Four teams – the Los Angeles Dodgers, New York Yankees, Minnesota Twins and Houston Astros – returned from the All-Star break on pace to win 100-plus games, which should it happen would be a Major League Baseball record for a single season.
And then there are the more modest prospects for teams in the National League Central, where the leader at the break, the Chicago Cubs, began post-All Star Game play on pace to win 85.
The mind races to take in this dichotomy. Four 100-win teams in the same season would be historic. There have been three 100-win teams in a single season just seven times in MLB history.
But two of those times have come the past two seasons, and only one time, the 1942 season, predates the expansion to the current 162-game schedule from 154 games, which took place in 1961 for the American League and 1962 for the National League.
NL Central teams this season can chase even more select history should the division produce a winner that finishes the regular season under .500. It’s unlikely, but if it happens, it would be historic in the extreme.
During this past week’s All-Star broadcast on Fox, analyst John Smoltz, the Hall of Fame pitcher, was singing the praises of the NL Central’s balance as typified by each team having been in first place at least one day this season and the current spread from first to last being just four and one-half games.
Smoltz saw this as indicative of competitiveness. Play-by-play man Joe Buck suggested it was mediocrity.
If somehow that mediocrity could continue to a slightly greater degree as the season unfolds, it could produce a division champion for the ages.
The 1981 Kansas City Royals have the distinction of being the only team in MLB history to win a division with a season record under .500. But this comes with a considerable asterisk having to do with that season being shortened by a players’ strike.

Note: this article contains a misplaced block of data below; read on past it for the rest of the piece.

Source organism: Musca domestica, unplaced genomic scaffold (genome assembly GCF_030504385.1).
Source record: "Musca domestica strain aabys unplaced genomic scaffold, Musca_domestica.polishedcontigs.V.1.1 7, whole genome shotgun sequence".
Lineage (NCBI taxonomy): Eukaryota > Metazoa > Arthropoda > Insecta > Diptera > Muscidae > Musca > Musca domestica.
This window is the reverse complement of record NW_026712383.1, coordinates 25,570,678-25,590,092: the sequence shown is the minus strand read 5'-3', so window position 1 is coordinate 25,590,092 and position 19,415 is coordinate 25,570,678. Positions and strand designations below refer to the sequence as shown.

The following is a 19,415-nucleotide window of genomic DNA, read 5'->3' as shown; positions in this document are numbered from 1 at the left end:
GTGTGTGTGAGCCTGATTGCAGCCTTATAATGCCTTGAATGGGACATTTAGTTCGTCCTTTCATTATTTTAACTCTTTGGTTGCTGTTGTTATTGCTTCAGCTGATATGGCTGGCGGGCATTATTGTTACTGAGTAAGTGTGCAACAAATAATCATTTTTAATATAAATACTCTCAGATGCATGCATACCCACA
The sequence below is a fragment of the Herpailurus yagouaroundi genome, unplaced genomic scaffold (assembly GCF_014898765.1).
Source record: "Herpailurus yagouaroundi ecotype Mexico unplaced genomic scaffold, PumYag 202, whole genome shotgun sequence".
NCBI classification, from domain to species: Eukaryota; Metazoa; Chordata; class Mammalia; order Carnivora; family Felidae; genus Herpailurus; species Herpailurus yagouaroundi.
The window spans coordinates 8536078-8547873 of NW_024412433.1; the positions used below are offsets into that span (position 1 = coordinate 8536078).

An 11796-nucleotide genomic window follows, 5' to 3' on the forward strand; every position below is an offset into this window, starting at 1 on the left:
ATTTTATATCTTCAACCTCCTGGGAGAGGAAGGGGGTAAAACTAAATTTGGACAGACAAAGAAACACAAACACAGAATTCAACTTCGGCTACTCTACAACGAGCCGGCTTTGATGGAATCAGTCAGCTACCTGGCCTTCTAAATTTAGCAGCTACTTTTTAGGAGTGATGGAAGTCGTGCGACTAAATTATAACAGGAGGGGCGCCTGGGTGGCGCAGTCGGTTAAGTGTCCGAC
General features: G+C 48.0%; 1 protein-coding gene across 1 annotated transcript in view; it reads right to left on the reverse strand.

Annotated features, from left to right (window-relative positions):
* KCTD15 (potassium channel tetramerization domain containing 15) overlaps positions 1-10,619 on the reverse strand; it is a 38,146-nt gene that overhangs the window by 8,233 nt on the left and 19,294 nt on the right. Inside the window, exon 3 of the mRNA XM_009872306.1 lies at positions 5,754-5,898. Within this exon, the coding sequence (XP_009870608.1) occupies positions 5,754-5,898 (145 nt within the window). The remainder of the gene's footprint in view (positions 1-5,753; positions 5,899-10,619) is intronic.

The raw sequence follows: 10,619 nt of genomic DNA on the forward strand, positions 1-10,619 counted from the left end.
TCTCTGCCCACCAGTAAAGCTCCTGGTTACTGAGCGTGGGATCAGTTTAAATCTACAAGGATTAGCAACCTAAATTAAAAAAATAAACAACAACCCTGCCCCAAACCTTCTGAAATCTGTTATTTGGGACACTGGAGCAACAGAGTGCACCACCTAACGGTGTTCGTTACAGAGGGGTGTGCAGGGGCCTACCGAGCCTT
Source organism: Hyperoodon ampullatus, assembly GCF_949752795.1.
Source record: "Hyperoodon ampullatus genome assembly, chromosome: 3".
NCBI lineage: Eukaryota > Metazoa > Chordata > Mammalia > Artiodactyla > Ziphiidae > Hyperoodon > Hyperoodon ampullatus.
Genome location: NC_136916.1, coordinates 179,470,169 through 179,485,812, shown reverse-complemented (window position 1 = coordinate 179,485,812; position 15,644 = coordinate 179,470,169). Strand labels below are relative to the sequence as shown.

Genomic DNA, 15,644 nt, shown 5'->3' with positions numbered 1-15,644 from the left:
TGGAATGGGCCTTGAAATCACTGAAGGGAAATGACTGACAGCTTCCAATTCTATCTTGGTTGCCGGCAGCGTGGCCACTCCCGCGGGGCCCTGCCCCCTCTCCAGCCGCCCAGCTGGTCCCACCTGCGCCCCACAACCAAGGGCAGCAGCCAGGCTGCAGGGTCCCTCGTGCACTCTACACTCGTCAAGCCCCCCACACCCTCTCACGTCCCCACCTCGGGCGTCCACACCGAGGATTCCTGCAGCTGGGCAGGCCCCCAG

The overall record for the Royals was 50-53, which in a traditional season would have brought them home in fourth place in the AL West. But the 1981 season was split into the pre-strike first half and post-strike second half, with each half’s division winner making the playoffs.
The Royals were 20-30 and fifth place in the first half. However, they went 30-23 and finished first in the second half.
Playoff life was brief that season for the Royals, who were swept in a best-of-5 series by the first-half AL West winners, the Oakland Athletics.
That does not mean that a team winning a division with a very modest victory total can’t make noise in baseball’s postseason.
Witness the 2006 St. Louis Cardinals. A combination of injuries and poor play by several key players saw the Cardinals struggle to an 83-78 record. Yet that was good enough to win a weak NL Central.
Gifted with postseason opportunity, the Cardinals went on to win the World Series.
Their .516 regular-season winning percentage is the worst ever for a World Series championship team.
Similarly, the 1987 Minnesota Twins topped the AL West with a modest total of 85 wins, but got hot in the postseason and won the World Series.
To even dream of duplicating those title runs, this season’s NL Central teams, including the Pirates, find themselves in need of pitching help, either among the starting rotation or the bullpen. The Cubs, recognizing as much, already went out and signed free-agent closer Craig Kimbrel.
It will be interesting to see if the Pirates do something ahead of the trade deadline.
Management surprised last year by being willing to deal, most notably getting pitcher Chris Archer from Tampa Bay in exchange for two top prospects in outfielder Austin Meadows and pitcher Tyler Glasnow as well as Shane Baz, the player to be named later in the deal.
This is one time it would have been better for the Pirates to have sat on their hands. Archer has been a huge disappointment, although he did go six shutout innings with 10 strikeouts Friday vs. the Cubs before faltering in the seventh.
Meadows, meanwhile, represented Tampa Bay in the All-Star Game and although Glasnow currently is sidelined with a forearm strain, he has a 6-1 record and 1.86 ERA this season.
The Pirates can’t afford to repeat such a trade deadline fleecing. But if the team stays in the hunt, or even makes a move on the division lead, the pressure is going to be on ownership to do something to aid the cause.